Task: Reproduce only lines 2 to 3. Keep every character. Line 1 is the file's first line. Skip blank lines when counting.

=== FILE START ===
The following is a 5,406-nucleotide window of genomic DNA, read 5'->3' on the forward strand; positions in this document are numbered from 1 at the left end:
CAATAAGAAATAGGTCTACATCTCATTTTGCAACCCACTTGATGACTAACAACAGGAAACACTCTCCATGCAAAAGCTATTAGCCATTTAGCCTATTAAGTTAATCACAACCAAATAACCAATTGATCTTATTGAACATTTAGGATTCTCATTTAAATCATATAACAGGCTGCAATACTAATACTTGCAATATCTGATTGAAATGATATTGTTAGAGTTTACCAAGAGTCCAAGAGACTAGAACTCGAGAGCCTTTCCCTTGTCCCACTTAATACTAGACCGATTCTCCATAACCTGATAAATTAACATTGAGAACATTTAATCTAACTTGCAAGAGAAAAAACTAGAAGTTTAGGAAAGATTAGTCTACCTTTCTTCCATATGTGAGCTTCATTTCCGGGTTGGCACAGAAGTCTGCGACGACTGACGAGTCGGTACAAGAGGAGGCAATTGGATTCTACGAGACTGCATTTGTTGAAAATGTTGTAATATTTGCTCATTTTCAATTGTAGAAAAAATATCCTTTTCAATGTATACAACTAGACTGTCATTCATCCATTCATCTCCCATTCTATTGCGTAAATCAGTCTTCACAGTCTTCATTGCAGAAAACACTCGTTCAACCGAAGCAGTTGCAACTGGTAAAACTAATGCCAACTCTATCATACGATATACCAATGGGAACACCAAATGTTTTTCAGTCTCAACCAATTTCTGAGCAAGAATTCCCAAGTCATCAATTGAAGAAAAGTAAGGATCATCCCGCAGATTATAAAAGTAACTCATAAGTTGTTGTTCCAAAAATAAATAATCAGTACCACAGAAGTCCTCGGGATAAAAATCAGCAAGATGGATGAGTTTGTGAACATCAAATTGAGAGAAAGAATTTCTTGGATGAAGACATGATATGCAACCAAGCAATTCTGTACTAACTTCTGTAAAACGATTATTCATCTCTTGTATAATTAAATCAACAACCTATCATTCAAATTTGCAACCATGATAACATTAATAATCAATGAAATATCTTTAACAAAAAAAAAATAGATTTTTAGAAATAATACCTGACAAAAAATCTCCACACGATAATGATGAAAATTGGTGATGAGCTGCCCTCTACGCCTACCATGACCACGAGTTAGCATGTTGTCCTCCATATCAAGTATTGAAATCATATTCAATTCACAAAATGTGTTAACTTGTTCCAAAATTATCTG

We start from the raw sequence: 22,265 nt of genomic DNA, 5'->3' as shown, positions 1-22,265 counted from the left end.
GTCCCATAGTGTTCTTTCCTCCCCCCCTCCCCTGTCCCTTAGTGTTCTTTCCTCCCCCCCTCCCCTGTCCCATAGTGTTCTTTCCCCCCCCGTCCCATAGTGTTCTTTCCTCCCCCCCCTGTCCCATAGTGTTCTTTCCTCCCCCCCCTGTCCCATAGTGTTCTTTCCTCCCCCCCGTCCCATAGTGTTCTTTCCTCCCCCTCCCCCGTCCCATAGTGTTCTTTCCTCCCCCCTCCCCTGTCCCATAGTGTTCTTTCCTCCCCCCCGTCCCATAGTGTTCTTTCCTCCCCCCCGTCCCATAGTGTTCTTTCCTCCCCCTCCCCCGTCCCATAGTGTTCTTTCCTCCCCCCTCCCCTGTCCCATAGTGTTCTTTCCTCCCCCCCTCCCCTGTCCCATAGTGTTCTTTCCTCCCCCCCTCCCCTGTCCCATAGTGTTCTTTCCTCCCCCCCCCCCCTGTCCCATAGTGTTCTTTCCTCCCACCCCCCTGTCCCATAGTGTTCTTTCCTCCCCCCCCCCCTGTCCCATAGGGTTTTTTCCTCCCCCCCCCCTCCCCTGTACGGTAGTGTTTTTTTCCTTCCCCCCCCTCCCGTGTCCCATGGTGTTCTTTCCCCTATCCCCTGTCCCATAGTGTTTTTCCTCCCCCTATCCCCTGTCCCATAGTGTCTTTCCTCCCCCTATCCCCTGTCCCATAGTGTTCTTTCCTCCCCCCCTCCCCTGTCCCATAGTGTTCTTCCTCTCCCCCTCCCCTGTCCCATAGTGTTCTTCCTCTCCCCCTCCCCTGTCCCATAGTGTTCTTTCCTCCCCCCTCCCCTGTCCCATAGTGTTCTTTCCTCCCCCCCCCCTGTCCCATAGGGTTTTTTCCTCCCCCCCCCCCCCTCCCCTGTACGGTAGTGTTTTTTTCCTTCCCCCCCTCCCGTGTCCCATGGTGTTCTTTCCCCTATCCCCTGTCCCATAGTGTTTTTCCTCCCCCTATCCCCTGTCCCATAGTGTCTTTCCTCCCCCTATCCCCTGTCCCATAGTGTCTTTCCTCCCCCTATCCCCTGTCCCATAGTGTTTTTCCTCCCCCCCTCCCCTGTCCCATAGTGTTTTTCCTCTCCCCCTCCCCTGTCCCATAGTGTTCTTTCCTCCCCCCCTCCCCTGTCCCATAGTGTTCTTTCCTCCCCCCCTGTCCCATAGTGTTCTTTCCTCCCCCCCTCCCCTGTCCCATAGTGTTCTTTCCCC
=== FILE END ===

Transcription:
CAATAAGAAATAGGTCTACATCTCATTTTGCAACCCACTTGATGACTAACAACAGGAAACACTCTCCATGCAAAAGCTATTAGCCATTTAGCCTATTAAGTTAATCACAACCAAATAACCAATTGATCTTATTGAACATTTAGGATTCTCATTTAAATCATATAACAGGCTGCAATACTAATACTTGCAATATCTGATTGAAATGATATTGTTAGAGTTTACCAAGAGTCCAAGAGACTAGAACTCGAGAGCCTTTCCCTTGTCCCACTTAATACTAGACCGATTCTCCATAACCTGATAAATTAACATTGAGAACATTTAATCTAACTTGCAAGAGAAAAAACTAGAAGTTTAGGAAAGATTAGTCTACCTTTCTTCCATATGTGAGCTTCATTTCCGGGTTGGCACAGAAGTCTGCGACGACTGACGAGTCGGTACAAGAGGAGGCAATTGGATTCTACGAGACTGCATTTGTTGAAAATGTTGTAATATTTGCTCATTTTCAATTGTAGAAAAAATATCCTTTTCAATGTATACAACTAGACTGTCATTCATCCATTCATCTCCCATTCTATTGCGTAAATCAGTCTTCACAGTCTTCATTGCAGAAAACACTCGTTCAACCGAAGCAGTTGCAACTGGTAAAACTAATGCCAACTCTATCATACGATATACCAATGGGAACACCAAATGTTTTTCAGTCTCAACCAATTTCTGAGCAAGAATTCCCAAGTCATCAATTGAAGAAAAGTAAGGATCATCCCGCAGATTATAAAAGTAACTCATAAGTTGTTGTTCCAAAAATAAATAATCAGTACCACAGAAGTCCTCGGGATAAAAATCAGCAAGATGGATGAGTTTGTGAACATCAAATTGAGAGAAAGAATTTCTTGGATGAAGACATGATATGCAACCAAGCAATTCTGTACTAACTTCTGTAAAACGATTATTCATCTCTTGTATAATTAAATCAACAACCTATCATTCAAATTTGCAACCATGATAACATTAATAATCAATGAAATATCTTTAACAAAAAAAAAATAGATTTTTAGAAATAATACCTGACAAAAAATCTCCACACGATAATGATGAAAATTGGTGATGAGCTGCCCTCTACGCCTACCATGACCACGAGTTAGCATGTTGTCCTCCATATCAAGTATTGAAATCATATTCAATTCACAAAATGTGTTAACTTGTTCCAAAATTATCTG

We start from the raw sequence: 22,265 nt of genomic DNA, 5'->3' as shown, positions 1-22,265 counted from the left end.